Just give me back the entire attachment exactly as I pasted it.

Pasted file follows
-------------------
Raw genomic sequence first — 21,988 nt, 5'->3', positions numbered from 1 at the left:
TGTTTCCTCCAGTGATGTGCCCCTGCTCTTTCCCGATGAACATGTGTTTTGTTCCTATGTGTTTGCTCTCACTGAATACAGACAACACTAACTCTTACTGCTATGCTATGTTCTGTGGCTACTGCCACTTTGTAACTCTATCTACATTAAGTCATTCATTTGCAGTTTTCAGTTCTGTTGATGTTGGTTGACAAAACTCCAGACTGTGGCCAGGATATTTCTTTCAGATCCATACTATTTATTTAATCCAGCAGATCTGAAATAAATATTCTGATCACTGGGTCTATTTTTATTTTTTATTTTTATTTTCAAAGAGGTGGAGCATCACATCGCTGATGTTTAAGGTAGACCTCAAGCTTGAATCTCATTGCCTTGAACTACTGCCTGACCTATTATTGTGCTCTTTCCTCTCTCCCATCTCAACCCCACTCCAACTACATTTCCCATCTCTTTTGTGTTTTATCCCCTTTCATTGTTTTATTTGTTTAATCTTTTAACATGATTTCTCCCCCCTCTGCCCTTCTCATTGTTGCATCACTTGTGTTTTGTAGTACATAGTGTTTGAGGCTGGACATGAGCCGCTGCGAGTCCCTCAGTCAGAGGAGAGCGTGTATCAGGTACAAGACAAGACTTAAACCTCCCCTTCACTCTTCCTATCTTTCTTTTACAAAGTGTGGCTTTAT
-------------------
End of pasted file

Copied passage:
Raw genomic sequence first — 21,988 nt, 5'->3', positions numbered from 1 at the left:
TGTTTCCTCCAGTGATGTGCCCCTGCTCTTTCCCGATGAACATGTGTTTTGTTCCTATGTGTTTGCTCTCACTGAATACAGACAACACTAACTCTTACTGCTATGCTATGTTCTGTGGCTACTGCCACTTTGTAACTCTATCTACATTAAGTCATTCATTTGCAGTTTTCAGTTCTGTTGATGTTGGTTGACAAAACTCCAGACTGTGGCCAGGATATTTCTTTCAGATCCATACTATTTATTTAATCCAGCAGATCTGAAATAAATATTCTGATCACTGGGTCTATTTTTATTTTTTATTTTTATTTTCAAAGAGGTGGAGCATCACATCGCTGATGTTTAAGGTAGACCTCAAGCTTGAATCTCATTGCCTTGAACTACTGCCTGACCTATTATTGTGCTCTTTCCTCTCTCCCATCTCAACCCCACTCCAACTACATTTCCCATCTCTTTTGTGTTTTATCCCCTTTCATTGTTTTATTTGTTTAATCTTTTAACATGATTTCTCCCCCCTCTGCCCTTCTCATTGTTGCATCACTTGTGTTTTGTAGTACATAGTGTTTGAGGCTGGACATGAGCCGCTGCGAGTCCCTCAGTCAGAGGAGAGCGTGTATCAGGTACAAGACAAGACTTAAACCTCCCCTTCACTCTTCCTATCTTTCTTTTACAAAGTGTGGCTTTAT